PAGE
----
All those off shore call centres - don't we just love to hate them and for all sorts of reasons. But probably what is the most annoying thing is they claim to be speaking to you from your home town and you just know that aint so. And do we ever think about the person behind the voice so desperately trying to sound Kiwi, American, English, Australian? Not really, because we just know that the voice is just another Indian voice out of probably a million voices in that vast land mass working in a c ...more
Akila Ally
Mar 16, 2017 rated it liked it
Notes:
anything that teased out infinity.
And yet his influence hangs over some of us like the vault of heaven.
He went to villages and recorded long litanies of anecdotal history, family memories verging on fantasy, and, especially, local songs. (Note: What a rich life!)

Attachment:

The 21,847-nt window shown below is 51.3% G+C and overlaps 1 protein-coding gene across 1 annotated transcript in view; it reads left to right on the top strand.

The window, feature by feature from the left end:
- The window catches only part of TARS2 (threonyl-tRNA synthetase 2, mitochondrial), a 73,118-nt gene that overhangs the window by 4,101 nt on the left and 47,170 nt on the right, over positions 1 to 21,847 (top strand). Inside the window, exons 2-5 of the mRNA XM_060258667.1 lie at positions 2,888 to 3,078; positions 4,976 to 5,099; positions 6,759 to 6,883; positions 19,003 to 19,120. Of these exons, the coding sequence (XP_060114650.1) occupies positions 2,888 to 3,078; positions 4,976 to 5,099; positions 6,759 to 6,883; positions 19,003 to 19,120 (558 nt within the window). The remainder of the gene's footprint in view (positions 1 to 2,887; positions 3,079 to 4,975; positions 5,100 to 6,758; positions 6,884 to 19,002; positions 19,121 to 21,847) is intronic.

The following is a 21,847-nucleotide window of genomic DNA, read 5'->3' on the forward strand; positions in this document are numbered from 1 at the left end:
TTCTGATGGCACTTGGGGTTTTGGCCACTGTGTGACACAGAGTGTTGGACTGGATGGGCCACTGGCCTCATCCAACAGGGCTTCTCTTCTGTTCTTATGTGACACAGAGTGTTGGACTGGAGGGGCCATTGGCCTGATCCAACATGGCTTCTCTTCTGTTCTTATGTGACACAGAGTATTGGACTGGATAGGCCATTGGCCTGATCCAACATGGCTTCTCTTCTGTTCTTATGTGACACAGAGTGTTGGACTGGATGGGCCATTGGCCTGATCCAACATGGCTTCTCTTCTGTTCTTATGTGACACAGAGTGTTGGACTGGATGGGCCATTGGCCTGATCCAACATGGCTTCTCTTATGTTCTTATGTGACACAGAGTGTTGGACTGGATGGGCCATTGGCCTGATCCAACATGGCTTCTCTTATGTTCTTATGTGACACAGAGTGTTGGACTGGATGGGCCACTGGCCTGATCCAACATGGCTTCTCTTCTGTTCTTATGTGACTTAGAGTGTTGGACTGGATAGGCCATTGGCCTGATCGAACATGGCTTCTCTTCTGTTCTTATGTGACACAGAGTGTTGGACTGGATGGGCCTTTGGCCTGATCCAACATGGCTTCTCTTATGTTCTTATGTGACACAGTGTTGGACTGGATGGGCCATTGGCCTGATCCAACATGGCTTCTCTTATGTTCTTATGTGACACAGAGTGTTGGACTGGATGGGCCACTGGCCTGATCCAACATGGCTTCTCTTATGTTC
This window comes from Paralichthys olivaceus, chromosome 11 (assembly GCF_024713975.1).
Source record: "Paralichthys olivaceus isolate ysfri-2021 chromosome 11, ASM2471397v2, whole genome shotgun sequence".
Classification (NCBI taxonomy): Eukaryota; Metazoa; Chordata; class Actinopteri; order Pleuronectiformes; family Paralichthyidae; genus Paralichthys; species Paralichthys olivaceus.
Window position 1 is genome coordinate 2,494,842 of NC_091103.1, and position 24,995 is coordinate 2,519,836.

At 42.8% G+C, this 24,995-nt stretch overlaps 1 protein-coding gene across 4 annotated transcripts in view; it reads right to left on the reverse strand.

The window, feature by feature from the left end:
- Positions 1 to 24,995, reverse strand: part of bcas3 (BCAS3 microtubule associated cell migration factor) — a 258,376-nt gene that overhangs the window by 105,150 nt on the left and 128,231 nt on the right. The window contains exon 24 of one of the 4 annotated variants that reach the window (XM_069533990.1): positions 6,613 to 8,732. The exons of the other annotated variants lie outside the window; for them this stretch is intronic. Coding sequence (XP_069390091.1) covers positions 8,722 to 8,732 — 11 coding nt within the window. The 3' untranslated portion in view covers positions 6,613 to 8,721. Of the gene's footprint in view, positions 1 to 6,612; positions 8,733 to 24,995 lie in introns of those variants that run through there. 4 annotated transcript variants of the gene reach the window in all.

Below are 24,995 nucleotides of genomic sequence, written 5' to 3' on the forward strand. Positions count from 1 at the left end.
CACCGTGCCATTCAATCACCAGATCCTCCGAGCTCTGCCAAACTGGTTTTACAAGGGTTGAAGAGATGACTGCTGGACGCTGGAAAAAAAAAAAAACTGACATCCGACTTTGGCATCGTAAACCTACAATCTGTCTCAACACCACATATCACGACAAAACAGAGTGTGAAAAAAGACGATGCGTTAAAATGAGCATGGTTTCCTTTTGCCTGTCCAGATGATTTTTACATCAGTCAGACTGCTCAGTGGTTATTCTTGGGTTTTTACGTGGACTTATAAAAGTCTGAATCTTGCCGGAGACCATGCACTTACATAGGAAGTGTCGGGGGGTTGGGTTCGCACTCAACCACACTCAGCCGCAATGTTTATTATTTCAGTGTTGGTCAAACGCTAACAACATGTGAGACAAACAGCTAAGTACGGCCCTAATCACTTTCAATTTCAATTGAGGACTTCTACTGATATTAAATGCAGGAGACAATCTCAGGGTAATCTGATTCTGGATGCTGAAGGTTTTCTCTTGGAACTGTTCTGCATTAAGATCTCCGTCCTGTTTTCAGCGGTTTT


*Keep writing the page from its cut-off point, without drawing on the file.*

The conventional form of Indian femininity projects itself through long-lashed, kohl-rimmed, startled black eyes. Modest women know to glance upward from a slightly bowed head. (Note: lol this is kinda true but also so 90s I don't
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Beth
Jan 27, 2013 rated it really liked it
I'm in a script club (like book club, but for the theater).
The script was not available for "Disconnect", a play about lives of call center employees so we read this book instead. I enjoyed most of the book. The ending is awkward and for me it was unsatisfying.

This is two books mashed together. One is the story of Anjali/Angie/Anjolie our fantastical Bollywood Cinderella. She is alternately confident and unable to cope, makes poor choices without knowing the consequences (like every young adul
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Beth
Jul 17, 2011 rated it liked it